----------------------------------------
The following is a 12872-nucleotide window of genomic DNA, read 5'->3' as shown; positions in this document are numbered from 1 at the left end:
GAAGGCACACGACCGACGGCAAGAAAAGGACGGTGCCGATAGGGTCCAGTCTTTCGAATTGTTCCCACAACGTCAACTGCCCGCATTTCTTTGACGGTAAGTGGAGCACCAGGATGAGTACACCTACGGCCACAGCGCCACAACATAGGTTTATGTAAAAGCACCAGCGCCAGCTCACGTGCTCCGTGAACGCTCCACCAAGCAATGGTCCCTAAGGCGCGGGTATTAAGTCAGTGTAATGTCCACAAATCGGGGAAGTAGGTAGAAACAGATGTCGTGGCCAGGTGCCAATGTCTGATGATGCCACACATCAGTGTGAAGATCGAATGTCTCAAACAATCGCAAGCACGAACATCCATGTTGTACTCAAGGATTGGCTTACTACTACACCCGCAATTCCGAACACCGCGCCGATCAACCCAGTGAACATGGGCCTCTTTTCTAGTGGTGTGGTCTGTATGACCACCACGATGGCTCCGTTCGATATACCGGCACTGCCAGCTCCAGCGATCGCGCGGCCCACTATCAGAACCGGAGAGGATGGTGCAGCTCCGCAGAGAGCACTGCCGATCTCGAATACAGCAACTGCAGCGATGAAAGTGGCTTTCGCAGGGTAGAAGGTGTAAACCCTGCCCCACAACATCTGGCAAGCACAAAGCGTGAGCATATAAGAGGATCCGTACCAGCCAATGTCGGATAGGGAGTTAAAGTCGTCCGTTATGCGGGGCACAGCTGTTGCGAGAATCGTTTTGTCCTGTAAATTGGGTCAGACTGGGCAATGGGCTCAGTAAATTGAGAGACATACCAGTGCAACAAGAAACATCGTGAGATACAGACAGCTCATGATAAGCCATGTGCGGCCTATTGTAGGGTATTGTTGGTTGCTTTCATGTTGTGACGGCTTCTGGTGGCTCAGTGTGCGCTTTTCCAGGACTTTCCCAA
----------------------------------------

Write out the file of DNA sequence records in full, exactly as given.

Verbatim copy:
The following is a 12872-nucleotide window of genomic DNA, read 5'->3' as shown; positions in this document are numbered from 1 at the left end:
GAAGGCACACGACCGACGGCAAGAAAAGGACGGTGCCGATAGGGTCCAGTCTTTCGAATTGTTCCCACAACGTCAACTGCCCGCATTTCTTTGACGGTAAGTGGAGCACCAGGATGAGTACACCTACGGCCACAGCGCCACAACATAGGTTTATGTAAAAGCACCAGCGCCAGCTCACGTGCTCCGTGAACGCTCCACCAAGCAATGGTCCCTAAGGCGCGGGTATTAAGTCAGTGTAATGTCCACAAATCGGGGAAGTAGGTAGAAACAGATGTCGTGGCCAGGTGCCAATGTCTGATGATGCCACACATCAGTGTGAAGATCGAATGTCTCAAACAATCGCAAGCACGAACATCCATGTTGTACTCAAGGATTGGCTTACTACTACACCCGCAATTCCGAACACCGCGCCGATCAACCCAGTGAACATGGGCCTCTTTTCTAGTGGTGTGGTCTGTATGACCACCACGATGGCTCCGTTCGATATACCGGCACTGCCAGCTCCAGCGATCGCGCGGCCCACTATCAGAACCGGAGAGGATGGTGCAGCTCCGCAGAGAGCACTGCCGATCTCGAATACAGCAACTGCAGCGATGAAAGTGGCTTTCGCAGGGTAGAAGGTGTAAACCCTGCCCCACAACATCTGGCAAGCACAAAGCGTGAGCATATAAGAGGATCCGTACCAGCCAATGTCGGATAGGGAGTTAAAGTCGTCCGTTATGCGGGGCACAGCTGTTGCGAGAATCGTTTTGTCCTGTAAATTGGGTCAGACTGGGCAATGGGCTCAGTAAATTGAGAGACATACCAGTGCAACAAGAAACATCGTGAGATACAGACAGCTCATGATAAGCCATGTGCGGCCTATTGTAGGGTATTGTTGGTTGCTTTCATGTTGTGACGGCTTCTGGTGGCTCAGTGTGCGCTTTTCCAGGACTTTCCCAA